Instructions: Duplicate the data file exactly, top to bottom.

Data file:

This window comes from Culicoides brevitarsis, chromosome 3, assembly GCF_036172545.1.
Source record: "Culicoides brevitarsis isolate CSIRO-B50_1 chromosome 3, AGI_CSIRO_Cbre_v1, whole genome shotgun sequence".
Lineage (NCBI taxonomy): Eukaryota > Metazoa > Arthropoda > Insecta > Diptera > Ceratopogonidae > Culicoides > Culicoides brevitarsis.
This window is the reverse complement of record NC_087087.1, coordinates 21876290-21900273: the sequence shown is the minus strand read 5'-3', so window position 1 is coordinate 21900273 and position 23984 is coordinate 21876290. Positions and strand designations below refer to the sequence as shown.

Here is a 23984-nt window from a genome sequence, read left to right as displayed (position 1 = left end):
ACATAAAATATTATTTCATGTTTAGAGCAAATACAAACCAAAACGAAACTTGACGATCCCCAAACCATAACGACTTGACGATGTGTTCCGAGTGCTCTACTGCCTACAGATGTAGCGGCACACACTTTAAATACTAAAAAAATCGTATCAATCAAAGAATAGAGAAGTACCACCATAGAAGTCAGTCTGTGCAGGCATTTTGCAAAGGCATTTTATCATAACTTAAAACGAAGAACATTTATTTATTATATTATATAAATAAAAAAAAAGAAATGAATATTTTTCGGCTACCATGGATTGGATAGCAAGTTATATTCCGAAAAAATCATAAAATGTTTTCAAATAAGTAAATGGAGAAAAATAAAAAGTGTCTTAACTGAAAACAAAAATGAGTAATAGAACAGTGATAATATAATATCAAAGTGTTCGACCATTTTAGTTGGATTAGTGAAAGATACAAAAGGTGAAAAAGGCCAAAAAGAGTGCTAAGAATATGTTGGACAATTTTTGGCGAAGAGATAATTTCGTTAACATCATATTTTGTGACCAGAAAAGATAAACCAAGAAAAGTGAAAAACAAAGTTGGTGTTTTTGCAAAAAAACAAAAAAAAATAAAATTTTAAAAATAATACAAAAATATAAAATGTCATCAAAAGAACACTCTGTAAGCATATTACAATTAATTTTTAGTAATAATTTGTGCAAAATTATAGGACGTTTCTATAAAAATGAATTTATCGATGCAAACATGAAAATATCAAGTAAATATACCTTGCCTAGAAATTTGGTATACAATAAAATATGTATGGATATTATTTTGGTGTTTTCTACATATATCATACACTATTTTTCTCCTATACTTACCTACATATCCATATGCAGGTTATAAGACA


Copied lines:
This window comes from Culicoides brevitarsis, chromosome 3, assembly GCF_036172545.1.
Source record: "Culicoides brevitarsis isolate CSIRO-B50_1 chromosome 3, AGI_CSIRO_Cbre_v1, whole genome shotgun sequence".
Lineage (NCBI taxonomy): Eukaryota > Metazoa > Arthropoda > Insecta > Diptera > Ceratopogonidae > Culicoides > Culicoides brevitarsis.
This window is the reverse complement of record NC_087087.1, coordinates 21876290-21900273: the sequence shown is the minus strand read 5'-3', so window position 1 is coordinate 21900273 and position 23984 is coordinate 21876290. Positions and strand designations below refer to the sequence as shown.

Here is a 23984-nt window from a genome sequence, read left to right as displayed (position 1 = left end):
ACATAAAATATTATTTCATGTTTAGAGCAAATACAAACCAAAACGAAACTTGACGATCCCCAAACCATAACGACTTGACGATGTGTTCCGAGTGCTCTACTGCCTACAGATGTAGCGGCACACACTTTAAATACTAAAAAAATCGTATCAATCAAAGAATAGAGAAGTACCACCATAGAAGTCAGTCTGTGCAGGCATTTTGCAAAGGCATTTTATCATAACTTAAAACGAAGAACATTTATTTATTATATTATATAAATAAAAAAAAAGAAATGAATATTTTTCGGCTACCATGGATTGGATAGCAAGTTATATTCCGAAAAAATCATAAAATGTTTTCAAATAAGTAAATGGAGAAAAATAAAAAGTGTCTTAACTGAAAACAAAAATGAGTAATAGAACAGTGATAATATAATATCAAAGTGTTCGACCATTTTAGTTGGATTAGTGAAAGATACAAAAGGTGAAAAAGGCCAAAAAGAGTGCTAAGAATATGTTGGACAATTTTTGGCGAAGAGATAATTTCGTTAACATCATATTTTGTGACCAGAAAAGATAAACCAAGAAAAGTGAAAAACAAAGTTGGTGTTTTTGCAAAAAAACAAAAAAAAATAAAATTTTAAAAATAATACAAAAATATAAAATGTCATCAAAAGAACACTCTGTAAGCATATTACAATTAATTTTTAGTAATAATTTGTGCAAAATTATAGGACGTTTCTATAAAAATGAATTTATCGATGCAAACATGAAAATATCAAGTAAATATACCTTGCCTAGAAATTTGGTATACAATAAAATATGTATGGATATTATTTTGGTGTTTTCTACATATATCATACACTATTTTTCTCCTATACTTACCTACATATCCATATGCAGGTTATAAGACA